Sunday, January 22, 2006

Florida Legislator Pushing for Renewable Energy R&D

From the Bradenton Herald, a profile of Florida state senator Mike Bennett. This Republican legislator has spent a number of years as the lone voice of support for renewable energy research in Tallahassee, but it looks like a convergence of events (hurricanes, proposed Gulf of Mexico oil drilling, and geopolitics) are garnering him more attention these days:
It's a statement that state Sen. Mike Bennett likes to repeat over and over again.
If President John F. Kennedy had said in the early 1960s that the United States would become independent of foreign oil - instead of putting a man on the moon - the nation would no longer be dependent on foreign oil.

So far, Bennett said, the political willpower to put the nation, and Florida, on the leading edge of alternative energy has been lacking. But there are signs that this year, renewable energy efforts in the Florida Legislature could have more support.

Two years ago, Bennett tried to get $1 million in the state budget to put an alternative energy research center in Bradenton. Gov. Jeb Bush vetoed the item because he viewed it as a local pork project, Bennett then said.

In 2005, Bennett filed a bill that would have created an independent, not-for-profit Alternative Energy Technology Center to coordinate scientific research on concepts like ethanol, solar and wind energy, biomass, and fuel-cell technology. It died in its last committee stop.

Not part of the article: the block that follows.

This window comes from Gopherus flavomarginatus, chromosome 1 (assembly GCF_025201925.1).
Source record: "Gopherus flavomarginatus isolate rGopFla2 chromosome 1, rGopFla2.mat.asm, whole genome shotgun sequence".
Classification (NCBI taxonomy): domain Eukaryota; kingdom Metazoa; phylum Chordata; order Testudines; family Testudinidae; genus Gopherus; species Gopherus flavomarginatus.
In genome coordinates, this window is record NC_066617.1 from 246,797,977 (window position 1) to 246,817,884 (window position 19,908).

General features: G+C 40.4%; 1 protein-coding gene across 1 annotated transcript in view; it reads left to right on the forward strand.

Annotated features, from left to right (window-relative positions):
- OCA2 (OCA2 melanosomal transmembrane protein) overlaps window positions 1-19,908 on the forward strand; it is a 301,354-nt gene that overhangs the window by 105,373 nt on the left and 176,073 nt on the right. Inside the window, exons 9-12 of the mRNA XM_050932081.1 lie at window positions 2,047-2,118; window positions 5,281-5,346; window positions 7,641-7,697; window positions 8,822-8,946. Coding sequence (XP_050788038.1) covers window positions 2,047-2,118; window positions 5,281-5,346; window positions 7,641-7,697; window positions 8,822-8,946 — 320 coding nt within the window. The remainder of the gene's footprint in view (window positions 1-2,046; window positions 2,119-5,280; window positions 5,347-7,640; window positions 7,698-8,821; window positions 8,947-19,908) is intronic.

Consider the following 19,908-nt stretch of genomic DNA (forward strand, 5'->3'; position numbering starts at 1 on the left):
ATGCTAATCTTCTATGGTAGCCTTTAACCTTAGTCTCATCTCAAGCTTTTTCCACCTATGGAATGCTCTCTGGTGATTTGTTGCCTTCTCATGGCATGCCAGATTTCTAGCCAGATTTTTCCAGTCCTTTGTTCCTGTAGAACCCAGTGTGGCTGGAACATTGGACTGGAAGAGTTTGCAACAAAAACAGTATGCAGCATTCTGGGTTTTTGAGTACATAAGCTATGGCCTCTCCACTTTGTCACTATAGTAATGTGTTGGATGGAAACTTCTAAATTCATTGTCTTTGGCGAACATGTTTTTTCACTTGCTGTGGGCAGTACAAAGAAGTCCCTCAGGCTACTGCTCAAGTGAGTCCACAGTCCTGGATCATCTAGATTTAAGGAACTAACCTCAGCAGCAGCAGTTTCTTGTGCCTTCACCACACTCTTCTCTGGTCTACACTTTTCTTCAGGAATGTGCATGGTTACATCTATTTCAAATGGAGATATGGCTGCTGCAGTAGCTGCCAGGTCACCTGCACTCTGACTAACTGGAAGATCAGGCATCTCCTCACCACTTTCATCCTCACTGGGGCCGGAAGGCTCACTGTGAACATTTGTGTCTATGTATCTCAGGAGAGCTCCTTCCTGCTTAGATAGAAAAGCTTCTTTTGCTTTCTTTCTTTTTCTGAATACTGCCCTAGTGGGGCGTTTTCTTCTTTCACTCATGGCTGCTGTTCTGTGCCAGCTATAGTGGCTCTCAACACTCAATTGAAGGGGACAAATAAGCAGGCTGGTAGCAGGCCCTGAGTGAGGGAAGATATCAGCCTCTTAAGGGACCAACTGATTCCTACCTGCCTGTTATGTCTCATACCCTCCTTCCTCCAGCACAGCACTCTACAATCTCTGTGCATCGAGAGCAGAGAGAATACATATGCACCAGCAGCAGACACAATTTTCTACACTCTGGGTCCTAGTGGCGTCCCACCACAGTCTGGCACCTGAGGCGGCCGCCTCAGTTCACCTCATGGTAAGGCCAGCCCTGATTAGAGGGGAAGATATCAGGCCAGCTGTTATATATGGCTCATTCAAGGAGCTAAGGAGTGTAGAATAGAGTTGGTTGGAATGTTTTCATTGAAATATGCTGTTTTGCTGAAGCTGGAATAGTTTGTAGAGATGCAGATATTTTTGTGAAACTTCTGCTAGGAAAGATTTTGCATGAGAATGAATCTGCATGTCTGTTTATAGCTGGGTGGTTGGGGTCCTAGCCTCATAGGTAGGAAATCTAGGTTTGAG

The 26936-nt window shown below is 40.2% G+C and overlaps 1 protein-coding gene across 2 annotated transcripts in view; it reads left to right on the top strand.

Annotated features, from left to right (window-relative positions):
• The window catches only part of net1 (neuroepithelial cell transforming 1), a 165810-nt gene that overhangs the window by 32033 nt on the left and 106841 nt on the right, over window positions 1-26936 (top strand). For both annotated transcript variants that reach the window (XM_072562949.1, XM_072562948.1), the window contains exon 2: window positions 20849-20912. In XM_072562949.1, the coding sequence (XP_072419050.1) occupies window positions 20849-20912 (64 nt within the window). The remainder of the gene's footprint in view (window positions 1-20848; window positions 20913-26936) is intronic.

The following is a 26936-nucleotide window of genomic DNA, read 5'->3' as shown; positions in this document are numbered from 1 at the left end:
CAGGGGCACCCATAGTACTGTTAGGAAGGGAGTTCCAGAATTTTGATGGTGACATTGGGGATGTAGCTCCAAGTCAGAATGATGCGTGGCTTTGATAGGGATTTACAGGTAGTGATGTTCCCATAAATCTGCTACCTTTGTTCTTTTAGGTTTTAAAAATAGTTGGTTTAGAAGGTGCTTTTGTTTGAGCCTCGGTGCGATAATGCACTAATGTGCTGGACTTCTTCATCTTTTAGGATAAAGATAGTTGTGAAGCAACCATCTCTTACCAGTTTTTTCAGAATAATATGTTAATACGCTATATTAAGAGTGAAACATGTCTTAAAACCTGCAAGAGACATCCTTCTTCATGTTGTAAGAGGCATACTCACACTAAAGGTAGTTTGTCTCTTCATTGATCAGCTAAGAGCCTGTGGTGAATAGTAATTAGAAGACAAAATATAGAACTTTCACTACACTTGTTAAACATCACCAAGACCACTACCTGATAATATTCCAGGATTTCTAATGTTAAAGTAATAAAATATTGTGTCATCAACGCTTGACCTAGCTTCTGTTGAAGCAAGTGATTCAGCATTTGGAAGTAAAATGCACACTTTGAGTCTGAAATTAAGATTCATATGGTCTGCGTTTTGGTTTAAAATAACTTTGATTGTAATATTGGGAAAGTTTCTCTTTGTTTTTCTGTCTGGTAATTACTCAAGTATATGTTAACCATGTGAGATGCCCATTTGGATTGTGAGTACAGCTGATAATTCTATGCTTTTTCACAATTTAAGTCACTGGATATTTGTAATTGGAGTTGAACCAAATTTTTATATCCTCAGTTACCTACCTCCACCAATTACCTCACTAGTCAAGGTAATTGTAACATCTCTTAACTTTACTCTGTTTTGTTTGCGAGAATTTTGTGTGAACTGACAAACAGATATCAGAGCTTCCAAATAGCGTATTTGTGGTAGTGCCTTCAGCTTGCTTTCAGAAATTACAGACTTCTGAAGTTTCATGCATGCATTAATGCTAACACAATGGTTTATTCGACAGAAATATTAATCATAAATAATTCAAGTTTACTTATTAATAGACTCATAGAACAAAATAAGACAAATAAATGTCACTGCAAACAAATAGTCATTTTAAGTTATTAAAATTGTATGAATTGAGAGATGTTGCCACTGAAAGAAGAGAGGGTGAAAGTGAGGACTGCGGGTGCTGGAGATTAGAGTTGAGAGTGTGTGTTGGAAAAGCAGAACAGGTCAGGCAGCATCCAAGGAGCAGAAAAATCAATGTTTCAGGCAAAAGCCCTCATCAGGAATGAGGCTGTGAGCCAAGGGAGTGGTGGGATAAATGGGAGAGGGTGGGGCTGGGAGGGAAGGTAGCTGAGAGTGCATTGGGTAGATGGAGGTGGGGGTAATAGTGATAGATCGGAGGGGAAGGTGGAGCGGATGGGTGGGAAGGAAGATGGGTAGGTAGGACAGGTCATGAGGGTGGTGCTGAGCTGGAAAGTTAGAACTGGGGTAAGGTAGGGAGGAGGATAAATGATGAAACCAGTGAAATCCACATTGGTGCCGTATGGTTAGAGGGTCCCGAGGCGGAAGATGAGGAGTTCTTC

During the second half of last year, the political climate surrounding energy began to shift.
In short, Bennett's "energy independence" rhetoric seems to be gaining some traction. There are still stumbling blocks: Bennett supports nuclear energy development as part of his plan, and then there are the issues of costs and whether to pass them on to consumers in the form of surcharges on their utility bills.

While I'm happy to see these ideas taking hold in the Sunshine State, Florida also seems like a particularly egregious example of poor environmental planning in general: with builders on the hunt for any land available on which they can throw up more condos and strip malls, I have to wonder if renewable energy development will really mean much. I suppose this is the problem most places -- we have to look not only at new sources of energy, but what we're using it for in the first place. A pretty simple idea, but one fraught with political risk...

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